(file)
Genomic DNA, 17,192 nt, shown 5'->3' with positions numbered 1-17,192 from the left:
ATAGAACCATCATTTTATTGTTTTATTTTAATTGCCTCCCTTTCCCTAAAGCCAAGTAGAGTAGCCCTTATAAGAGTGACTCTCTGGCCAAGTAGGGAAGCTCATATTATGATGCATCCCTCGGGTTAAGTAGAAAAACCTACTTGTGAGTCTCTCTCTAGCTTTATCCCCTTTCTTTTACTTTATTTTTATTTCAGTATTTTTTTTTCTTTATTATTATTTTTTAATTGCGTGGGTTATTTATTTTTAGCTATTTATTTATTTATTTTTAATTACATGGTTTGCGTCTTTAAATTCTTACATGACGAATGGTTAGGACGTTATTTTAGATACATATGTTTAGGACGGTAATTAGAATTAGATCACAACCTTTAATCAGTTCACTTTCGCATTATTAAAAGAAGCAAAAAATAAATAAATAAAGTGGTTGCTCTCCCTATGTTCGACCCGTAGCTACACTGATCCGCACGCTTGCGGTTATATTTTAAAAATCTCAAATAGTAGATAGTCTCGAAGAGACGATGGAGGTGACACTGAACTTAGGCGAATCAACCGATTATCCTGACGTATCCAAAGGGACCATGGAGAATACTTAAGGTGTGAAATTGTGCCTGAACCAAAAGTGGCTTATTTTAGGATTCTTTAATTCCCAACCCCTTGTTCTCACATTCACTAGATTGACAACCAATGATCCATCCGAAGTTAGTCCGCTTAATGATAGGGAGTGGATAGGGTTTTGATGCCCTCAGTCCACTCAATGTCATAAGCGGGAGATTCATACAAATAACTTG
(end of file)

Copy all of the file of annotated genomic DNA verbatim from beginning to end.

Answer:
Genomic DNA, 17,192 nt, shown 5'->3' with positions numbered 1-17,192 from the left:
ATAGAACCATCATTTTATTGTTTTATTTTAATTGCCTCCCTTTCCCTAAAGCCAAGTAGAGTAGCCCTTATAAGAGTGACTCTCTGGCCAAGTAGGGAAGCTCATATTATGATGCATCCCTCGGGTTAAGTAGAAAAACCTACTTGTGAGTCTCTCTCTAGCTTTATCCCCTTTCTTTTACTTTATTTTTATTTCAGTATTTTTTTTTCTTTATTATTATTTTTTAATTGCGTGGGTTATTTATTTTTAGCTATTTATTTATTTATTTTTAATTACATGGTTTGCGTCTTTAAATTCTTACATGACGAATGGTTAGGACGTTATTTTAGATACATATGTTTAGGACGGTAATTAGAATTAGATCACAACCTTTAATCAGTTCACTTTCGCATTATTAAAAGAAGCAAAAAATAAATAAATAAAGTGGTTGCTCTCCCTATGTTCGACCCGTAGCTACACTGATCCGCACGCTTGCGGTTATATTTTAAAAATCTCAAATAGTAGATAGTCTCGAAGAGACGATGGAGGTGACACTGAACTTAGGCGAATCAACCGATTATCCTGACGTATCCAAAGGGACCATGGAGAATACTTAAGGTGTGAAATTGTGCCTGAACCAAAAGTGGCTTATTTTAGGATTCTTTAATTCCCAACCCCTTGTTCTCACATTCACTAGATTGACAACCAATGATCCATCCGAAGTTAGTCCGCTTAATGATAGGGAGTGGATAGGGTTTTGATGCCCTCAGTCCACTCAATGTCATAAGCGGGAGATTCATACAAATAACTTG